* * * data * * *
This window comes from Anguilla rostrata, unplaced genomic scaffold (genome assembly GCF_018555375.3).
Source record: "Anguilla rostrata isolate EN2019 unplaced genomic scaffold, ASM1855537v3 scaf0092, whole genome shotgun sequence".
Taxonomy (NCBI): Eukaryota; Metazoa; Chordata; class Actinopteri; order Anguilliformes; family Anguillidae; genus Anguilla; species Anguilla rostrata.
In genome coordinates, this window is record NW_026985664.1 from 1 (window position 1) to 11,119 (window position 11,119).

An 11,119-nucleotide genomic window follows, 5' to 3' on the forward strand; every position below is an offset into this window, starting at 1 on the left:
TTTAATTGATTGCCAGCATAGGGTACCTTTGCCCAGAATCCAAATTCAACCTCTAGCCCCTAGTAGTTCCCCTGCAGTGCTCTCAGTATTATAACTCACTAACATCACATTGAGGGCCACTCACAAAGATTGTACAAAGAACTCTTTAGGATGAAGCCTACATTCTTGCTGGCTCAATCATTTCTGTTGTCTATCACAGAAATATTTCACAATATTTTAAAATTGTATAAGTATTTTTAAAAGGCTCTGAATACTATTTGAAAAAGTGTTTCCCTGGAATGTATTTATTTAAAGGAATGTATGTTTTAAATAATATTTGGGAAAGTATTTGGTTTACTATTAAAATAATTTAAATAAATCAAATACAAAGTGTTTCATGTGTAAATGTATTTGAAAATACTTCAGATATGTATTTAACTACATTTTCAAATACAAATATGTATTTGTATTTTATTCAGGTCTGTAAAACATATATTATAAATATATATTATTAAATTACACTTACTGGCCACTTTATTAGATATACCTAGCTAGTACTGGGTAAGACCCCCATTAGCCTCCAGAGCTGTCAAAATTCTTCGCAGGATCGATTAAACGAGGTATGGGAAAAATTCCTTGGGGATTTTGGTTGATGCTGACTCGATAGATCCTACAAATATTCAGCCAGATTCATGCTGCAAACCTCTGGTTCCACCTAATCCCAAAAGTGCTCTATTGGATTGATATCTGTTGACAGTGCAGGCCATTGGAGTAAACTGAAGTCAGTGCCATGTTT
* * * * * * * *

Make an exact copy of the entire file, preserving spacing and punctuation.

This window comes from Anguilla rostrata, unplaced genomic scaffold (genome assembly GCF_018555375.3).
Source record: "Anguilla rostrata isolate EN2019 unplaced genomic scaffold, ASM1855537v3 scaf0092, whole genome shotgun sequence".
Taxonomy (NCBI): Eukaryota; Metazoa; Chordata; class Actinopteri; order Anguilliformes; family Anguillidae; genus Anguilla; species Anguilla rostrata.
In genome coordinates, this window is record NW_026985664.1 from 1 (window position 1) to 11,119 (window position 11,119).

An 11,119-nucleotide genomic window follows, 5' to 3' on the forward strand; every position below is an offset into this window, starting at 1 on the left:
TTTAATTGATTGCCAGCATAGGGTACCTTTGCCCAGAATCCAAATTCAACCTCTAGCCCCTAGTAGTTCCCCTGCAGTGCTCTCAGTATTATAACTCACTAACATCACATTGAGGGCCACTCACAAAGATTGTACAAAGAACTCTTTAGGATGAAGCCTACATTCTTGCTGGCTCAATCATTTCTGTTGTCTATCACAGAAATATTTCACAATATTTTAAAATTGTATAAGTATTTTTAAAAGGCTCTGAATACTATTTGAAAAAGTGTTTCCCTGGAATGTATTTATTTAAAGGAATGTATGTTTTAAATAATATTTGGGAAAGTATTTGGTTTACTATTAAAATAATTTAAATAAATCAAATACAAAGTGTTTCATGTGTAAATGTATTTGAAAATACTTCAGATATGTATTTAACTACATTTTCAAATACAAATATGTATTTGTATTTTATTCAGGTCTGTAAAACATATATTATAAATATATATTATTAAATTACACTTACTGGCCACTTTATTAGATATACCTAGCTAGTACTGGGTAAGACCCCCATTAGCCTCCAGAGCTGTCAAAATTCTTCGCAGGATCGATTAAACGAGGTATGGGAAAAATTCCTTGGGGATTTTGGTTGATGCTGACTCGATAGATCCTACAAATATTCAGCCAGATTCATGCTGCAAACCTCTGGTTCCACCTAATCCCAAAAGTGCTCTATTGGATTGATATCTGTTGACAGTGCAGGCCATTGGAGTAAACTGAAGTCAGTGCCATGTTT